Home Fire

Kamila Shamsie

Home Fire
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Home Fire

Kamila Shamsie

LONGLISTED FOR THE MAN BOOKER PRIZE 2017

Isma is free. After years spent raising her twin siblings in the wake of their mother’s death, she is finally studying in America, resuming a dream long deferred. But she can’t stop worrying about Aneeka, her beautiful, headstrong sister back in London - or their brother, Parvaiz, who’s disappeared in pursuit of his own dream: to prove himself to the dark legacy of the jihadist father he never knew.

Then Eamonn enters the sisters' lives. Handsome and privileged, he inhabits a London worlds away from theirs. As the son of a powerful British Muslim politician, Eamonn has his own birthright to live up to - or defy. Is he to be a chance at love? The means of Parvaiz’s salvation? Two families' fates are inextricably, devastatingly entwined in this searing novel that asks: what sacrifices will we make in the name of love?

A contemporary reimagining of Sophocles' Antigone, Home Fire is an urgent, fiercely compelling story of loyalties torn apart when love and politics collide - confirming Kamila Shamsie as a master storyteller of our times.

Review

Imagine living in a world where every act you undertake is politicised, against your will. For some readers, this will be a reality. Kamila Shamsie’s latest novel, Home Fire, depicts this very phenomenon. It tells the story of the Pasha family: Muslim Brits living in the shadow of their father’s terrorism, and the politics of the powerful people who treat them with hostility and contempt.

Twins Paravis and Aneeka were small children when their father died on his way to Guantanamo Bay, and were just 12 years old when their mother and grandmother died within a month of each other. Isma, their elder sister, was forced to put a budding career in academia aside to care for her siblings. This is a family unit that is cohesive and loving, but underpinned with great pain. As the novel begins, Isma has left the UK to recommence her PhD in America. Aneeka is studing to become a lawyer, and Paravis is working at a greengrocer’s, figuring out a way to follow his passion for audio engineering, while still fulfilling Isma’s desire for him to be able to support himself. In a coffee shop in Massachusetts, Isma meets Eamonn Lone. Eamonn is the son of Karamat Lone: the UK’s current home secretary, the son of Pakistani immigrants, known for his harsh stance towards Islamic immigrants to the UK. After being shown a photograph of Aneeka, Eamonn falls hopelessly in love with her. Upon his return to the UK, he begins to pursue her, and the lives of these two families become dangerously intertwined.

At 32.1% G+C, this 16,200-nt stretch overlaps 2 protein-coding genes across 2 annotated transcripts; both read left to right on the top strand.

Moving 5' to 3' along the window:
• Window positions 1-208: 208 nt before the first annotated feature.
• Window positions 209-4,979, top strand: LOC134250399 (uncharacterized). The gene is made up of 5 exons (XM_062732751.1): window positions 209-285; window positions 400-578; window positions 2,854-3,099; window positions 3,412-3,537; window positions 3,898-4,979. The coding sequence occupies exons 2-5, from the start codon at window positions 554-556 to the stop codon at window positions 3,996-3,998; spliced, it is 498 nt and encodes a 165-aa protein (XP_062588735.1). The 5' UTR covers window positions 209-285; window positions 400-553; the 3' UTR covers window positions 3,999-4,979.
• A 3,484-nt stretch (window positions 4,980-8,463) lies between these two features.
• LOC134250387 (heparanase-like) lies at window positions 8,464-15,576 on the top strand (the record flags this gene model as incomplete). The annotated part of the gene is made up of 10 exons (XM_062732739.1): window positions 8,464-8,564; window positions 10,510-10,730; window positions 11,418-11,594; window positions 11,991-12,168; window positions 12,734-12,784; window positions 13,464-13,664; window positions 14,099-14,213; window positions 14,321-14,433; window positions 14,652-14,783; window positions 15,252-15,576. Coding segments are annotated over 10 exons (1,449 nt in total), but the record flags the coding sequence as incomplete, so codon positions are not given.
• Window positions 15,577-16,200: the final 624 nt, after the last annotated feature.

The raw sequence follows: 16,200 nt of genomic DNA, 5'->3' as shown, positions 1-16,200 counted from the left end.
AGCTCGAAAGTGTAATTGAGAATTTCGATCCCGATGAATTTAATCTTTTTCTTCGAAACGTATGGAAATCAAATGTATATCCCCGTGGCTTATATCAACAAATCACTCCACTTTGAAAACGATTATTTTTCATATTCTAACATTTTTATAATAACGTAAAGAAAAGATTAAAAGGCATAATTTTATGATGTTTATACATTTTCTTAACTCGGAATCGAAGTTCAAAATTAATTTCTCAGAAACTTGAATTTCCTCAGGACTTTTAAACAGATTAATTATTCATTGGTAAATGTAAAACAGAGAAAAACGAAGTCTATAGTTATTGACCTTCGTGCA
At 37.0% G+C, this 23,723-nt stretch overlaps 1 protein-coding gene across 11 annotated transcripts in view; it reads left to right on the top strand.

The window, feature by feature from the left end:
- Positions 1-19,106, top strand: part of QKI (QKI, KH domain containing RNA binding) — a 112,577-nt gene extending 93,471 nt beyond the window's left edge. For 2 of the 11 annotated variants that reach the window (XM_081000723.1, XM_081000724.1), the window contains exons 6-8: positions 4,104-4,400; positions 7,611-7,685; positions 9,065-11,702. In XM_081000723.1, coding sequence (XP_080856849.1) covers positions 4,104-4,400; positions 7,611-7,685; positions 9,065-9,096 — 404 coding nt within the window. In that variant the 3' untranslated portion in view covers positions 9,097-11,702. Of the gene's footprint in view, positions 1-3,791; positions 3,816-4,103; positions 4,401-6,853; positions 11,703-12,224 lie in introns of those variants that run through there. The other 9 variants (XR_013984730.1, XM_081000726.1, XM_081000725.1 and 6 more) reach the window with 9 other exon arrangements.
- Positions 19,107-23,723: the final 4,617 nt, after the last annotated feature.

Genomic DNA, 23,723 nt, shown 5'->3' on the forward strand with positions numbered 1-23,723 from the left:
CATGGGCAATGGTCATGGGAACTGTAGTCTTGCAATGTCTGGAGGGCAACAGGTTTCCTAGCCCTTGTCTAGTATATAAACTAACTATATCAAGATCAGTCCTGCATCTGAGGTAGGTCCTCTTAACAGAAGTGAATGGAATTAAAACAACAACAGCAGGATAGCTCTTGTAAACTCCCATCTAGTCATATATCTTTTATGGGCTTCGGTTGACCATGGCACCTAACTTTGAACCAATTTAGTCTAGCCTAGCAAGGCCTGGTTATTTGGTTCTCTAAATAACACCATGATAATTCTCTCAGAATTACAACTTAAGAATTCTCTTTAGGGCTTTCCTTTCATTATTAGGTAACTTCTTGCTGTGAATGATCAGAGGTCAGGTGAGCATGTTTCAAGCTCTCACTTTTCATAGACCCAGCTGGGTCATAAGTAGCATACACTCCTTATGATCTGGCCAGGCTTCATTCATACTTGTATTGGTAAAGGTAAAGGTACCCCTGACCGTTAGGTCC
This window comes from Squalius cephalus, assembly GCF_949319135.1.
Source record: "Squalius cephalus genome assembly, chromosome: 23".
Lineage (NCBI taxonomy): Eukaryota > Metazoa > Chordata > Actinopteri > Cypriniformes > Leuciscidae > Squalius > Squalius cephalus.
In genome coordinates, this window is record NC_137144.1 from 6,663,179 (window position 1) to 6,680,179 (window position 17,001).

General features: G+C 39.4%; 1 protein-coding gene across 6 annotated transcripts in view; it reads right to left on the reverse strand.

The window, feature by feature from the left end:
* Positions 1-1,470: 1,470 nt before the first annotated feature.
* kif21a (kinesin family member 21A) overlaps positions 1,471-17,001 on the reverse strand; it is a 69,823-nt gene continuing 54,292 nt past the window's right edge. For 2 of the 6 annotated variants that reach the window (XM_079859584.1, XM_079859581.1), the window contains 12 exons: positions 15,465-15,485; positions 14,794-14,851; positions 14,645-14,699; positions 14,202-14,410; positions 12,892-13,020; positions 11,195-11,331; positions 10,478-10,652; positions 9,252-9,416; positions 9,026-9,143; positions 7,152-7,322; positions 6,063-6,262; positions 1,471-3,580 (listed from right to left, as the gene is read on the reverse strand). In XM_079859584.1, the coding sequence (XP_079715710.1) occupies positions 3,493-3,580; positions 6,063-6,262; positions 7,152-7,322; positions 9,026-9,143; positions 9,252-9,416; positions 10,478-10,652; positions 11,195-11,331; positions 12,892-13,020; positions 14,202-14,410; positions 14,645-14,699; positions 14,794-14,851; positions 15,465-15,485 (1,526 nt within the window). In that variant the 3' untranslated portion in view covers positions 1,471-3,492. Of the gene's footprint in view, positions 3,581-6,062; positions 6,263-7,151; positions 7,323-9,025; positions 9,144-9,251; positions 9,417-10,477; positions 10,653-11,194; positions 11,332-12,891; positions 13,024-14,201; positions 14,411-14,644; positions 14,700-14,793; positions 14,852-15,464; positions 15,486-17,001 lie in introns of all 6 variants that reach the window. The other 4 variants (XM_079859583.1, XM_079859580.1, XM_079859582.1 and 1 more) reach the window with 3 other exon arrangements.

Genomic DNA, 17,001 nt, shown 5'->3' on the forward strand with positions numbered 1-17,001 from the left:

It’s hard to recount the plot of this novel without giving too much away – Shamsie has structured it masterfully. For lack of a better word, this book made me ache, and I felt every sentence of it keenly.


Ellen Cregen works as a bookseller at Readings Doncaster.

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